Date of Award
Master of Science in Vision Science
Background: We hypothesize that pediatricians are more likely to refer their patients to ophthalmologists than optometrists, and that referrals are not being made at a sufficiently early age (namely, six months of age).
Methods: A survey was sent to 211 pediatricians listed with the Oregon Pediatricians Association. Reminder e-mails were sent out two weeks later to 150 pediatricians with available email addresses. Respondents remained anonymous.
Results: Of the 63 respondents (29.9% response rate), it was found that most pediatricians (52.4%) would exclusively refer a child to an ophthalmologist for an eye exam, rather than treat the child themselves or refer to an optometrist. The greatest number (41.3%) stated that a child should receive their first complete eye examination when they first experience vision problems. Only 7.9% agreed with the AOA, AAP, and AAO guidelines that after birth, children should first be examined at six months of age.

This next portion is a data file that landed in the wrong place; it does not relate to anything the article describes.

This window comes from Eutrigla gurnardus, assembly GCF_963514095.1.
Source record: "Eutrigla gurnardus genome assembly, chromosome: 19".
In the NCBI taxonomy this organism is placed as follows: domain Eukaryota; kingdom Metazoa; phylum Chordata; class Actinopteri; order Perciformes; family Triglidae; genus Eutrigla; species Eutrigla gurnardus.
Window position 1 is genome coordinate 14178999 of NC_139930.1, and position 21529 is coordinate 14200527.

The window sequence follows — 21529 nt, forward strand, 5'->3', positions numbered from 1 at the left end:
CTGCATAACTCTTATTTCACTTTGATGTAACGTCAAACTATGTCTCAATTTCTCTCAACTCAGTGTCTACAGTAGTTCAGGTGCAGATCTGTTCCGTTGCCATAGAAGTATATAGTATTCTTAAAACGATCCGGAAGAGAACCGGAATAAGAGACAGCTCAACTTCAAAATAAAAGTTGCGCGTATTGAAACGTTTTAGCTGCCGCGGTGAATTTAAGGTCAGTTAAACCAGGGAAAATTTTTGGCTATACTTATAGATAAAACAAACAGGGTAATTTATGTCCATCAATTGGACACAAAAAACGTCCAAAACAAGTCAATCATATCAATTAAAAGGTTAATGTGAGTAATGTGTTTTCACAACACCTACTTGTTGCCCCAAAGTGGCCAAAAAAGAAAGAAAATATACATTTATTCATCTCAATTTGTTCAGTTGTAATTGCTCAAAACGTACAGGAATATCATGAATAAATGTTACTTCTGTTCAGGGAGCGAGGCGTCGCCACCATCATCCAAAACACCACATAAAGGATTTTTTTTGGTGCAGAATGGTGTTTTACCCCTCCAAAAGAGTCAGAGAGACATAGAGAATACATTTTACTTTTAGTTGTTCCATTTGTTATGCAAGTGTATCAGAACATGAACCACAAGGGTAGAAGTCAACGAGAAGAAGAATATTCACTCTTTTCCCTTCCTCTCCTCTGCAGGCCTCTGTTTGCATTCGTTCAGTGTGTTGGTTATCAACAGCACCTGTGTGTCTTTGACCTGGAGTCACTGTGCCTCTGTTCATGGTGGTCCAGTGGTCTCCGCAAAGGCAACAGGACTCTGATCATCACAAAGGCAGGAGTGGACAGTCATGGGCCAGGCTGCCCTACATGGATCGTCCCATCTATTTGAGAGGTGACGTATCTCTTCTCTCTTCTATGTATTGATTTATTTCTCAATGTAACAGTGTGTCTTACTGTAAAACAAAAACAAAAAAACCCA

Conclusions: Among Oregon pediatricians, there is a definite preference toward referring patients to ophthalmologists rather than optometrists. Also, the respondents typically refer children for eye examinations at a later age than the AOA recommends.
Fowble, Kimberly K. and Triebold, Angela H., "Pediatrician survey of when the first complete eye examination should take place" (2001). College of Optometry. 1372.